CHamoru land bill headed to governor's office for signature
By Pacific Island Times News Staff
Guam senators on Friday passed a bill that would establish rules and regulations for the CHamoru Land Trust program in compliance with its settlement agreement with the U.S. government.
Speaker Therese Terlaje's Bill 229-36 garnered a 13-0 vote in favor of its passage. It is now headed to the governor's office.
The agreement expanded the eligibility of the program to those who had lands taken by the federal government where they had once lived, occupied, ranched or farmed.
According to the speaker's office, the subsequent public law approving the settlement clearly demonstrates that the CHamoru Land Trust is a land restoration program.
Once the bill is signed into law, all leases issued will need to comply with the settlement agreement, Public Law 35-112, and the proposed rules & regulations.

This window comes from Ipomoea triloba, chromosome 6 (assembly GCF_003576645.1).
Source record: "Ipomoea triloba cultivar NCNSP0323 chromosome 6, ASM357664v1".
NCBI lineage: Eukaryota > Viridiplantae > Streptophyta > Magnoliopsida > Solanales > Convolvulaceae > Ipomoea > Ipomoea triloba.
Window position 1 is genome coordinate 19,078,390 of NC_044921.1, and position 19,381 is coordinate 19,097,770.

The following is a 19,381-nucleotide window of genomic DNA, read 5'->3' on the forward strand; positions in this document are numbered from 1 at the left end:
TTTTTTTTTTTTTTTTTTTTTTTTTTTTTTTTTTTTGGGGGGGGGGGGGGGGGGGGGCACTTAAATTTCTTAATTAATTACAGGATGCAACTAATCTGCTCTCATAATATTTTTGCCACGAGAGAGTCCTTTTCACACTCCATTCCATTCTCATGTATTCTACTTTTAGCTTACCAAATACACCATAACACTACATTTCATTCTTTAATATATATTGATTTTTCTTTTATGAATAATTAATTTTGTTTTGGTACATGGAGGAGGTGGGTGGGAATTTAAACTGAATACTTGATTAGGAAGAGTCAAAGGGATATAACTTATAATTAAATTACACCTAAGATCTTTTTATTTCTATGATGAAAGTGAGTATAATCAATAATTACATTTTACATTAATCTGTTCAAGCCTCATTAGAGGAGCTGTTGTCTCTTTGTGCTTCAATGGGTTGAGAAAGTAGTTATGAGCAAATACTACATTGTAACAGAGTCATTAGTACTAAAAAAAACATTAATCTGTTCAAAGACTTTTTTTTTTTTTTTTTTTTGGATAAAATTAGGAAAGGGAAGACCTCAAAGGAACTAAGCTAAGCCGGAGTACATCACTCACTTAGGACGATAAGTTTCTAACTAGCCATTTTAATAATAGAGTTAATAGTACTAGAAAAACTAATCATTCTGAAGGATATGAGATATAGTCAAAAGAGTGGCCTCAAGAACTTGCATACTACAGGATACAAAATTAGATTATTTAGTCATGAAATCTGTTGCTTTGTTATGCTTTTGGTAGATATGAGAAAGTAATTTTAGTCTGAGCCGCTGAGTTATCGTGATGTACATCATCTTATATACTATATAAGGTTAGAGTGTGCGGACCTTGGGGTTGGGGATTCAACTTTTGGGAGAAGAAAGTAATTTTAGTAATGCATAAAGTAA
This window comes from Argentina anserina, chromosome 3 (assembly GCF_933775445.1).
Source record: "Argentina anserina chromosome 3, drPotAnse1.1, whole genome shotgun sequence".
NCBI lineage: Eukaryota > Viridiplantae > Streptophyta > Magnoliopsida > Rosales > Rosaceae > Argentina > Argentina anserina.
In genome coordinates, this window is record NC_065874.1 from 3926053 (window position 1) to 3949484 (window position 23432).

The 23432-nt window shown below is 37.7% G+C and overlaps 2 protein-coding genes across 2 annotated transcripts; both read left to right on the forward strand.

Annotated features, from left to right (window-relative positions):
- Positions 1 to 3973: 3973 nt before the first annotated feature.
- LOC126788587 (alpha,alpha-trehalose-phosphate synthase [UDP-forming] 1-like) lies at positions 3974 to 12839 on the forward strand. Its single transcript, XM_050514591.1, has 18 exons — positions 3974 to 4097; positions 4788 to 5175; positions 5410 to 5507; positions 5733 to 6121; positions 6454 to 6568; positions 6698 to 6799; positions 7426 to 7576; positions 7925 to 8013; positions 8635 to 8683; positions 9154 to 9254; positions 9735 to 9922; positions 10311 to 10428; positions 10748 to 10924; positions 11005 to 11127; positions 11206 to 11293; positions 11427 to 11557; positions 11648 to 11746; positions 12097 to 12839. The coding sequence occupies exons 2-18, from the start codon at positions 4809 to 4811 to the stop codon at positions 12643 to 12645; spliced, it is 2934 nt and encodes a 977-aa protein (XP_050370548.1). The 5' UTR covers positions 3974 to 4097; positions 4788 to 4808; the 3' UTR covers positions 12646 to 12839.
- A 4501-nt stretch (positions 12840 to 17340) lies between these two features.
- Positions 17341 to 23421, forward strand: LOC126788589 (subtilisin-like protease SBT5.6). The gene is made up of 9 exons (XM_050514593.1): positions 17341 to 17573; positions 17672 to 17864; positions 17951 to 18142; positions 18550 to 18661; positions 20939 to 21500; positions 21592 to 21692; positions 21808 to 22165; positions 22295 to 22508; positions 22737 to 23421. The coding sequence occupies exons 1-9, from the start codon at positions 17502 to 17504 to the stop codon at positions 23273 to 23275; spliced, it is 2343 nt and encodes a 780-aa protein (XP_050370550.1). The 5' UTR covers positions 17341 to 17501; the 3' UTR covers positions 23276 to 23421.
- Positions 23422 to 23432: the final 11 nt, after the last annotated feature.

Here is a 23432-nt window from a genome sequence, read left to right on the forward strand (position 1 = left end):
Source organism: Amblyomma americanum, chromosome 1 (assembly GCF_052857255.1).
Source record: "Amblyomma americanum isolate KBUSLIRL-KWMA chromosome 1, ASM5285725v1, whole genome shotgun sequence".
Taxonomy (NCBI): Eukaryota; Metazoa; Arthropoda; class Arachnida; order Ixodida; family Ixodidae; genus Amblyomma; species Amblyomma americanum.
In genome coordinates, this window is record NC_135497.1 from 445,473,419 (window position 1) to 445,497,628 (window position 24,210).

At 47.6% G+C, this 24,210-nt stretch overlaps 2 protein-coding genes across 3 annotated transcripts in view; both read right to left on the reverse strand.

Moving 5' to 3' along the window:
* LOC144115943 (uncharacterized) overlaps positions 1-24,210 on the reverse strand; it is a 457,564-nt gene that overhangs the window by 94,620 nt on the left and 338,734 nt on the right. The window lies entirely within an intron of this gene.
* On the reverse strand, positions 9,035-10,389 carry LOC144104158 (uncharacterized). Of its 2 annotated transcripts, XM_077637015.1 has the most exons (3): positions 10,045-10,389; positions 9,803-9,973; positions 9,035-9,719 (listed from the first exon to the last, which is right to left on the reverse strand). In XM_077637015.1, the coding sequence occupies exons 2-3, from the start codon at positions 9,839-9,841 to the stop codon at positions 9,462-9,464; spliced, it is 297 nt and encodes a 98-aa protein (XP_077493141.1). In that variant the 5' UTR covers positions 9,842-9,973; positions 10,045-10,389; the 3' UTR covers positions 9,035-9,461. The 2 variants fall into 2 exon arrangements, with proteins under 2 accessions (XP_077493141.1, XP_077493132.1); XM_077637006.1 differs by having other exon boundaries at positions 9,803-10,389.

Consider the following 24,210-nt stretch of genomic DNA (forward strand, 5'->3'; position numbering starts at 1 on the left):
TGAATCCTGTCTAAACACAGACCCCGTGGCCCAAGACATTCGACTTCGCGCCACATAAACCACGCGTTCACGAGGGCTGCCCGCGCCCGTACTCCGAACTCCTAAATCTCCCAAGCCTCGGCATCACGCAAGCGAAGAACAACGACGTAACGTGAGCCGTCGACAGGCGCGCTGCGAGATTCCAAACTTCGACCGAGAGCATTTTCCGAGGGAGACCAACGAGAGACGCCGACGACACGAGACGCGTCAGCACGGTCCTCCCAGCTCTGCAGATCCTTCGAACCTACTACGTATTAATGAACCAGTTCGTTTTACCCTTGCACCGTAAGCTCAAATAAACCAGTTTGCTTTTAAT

“We know the applicants who had suffered land takings need this land to build homes for their families and give them a safe place to live. These are people who have waited for decades, and now their children are looking to us to help them get leases so they can build their homes," said Terlaje, who chairs the legislature’s land committee.
Terlaje is also requesting that property be identified for lease and development, securing resources for staff, setting a new standard for the lease of submerged lands under its authority, and passing a resolution in support of prioritizing $25 million in American Rescue Plan funding for infrastructure for housing developments.
“The history of this program is remarkable, and the recent passage of the recent law and new rules reflect the determination and grit of the senators of the 12th Guam Legislature and those who came after them," Terelaje said.
"Their vision and boldness to go beyond convention is what will keep me optimistic and committed to getting leases out to the beneficiaries of the program so that many will have the opportunity to have a place they can call home,” she added.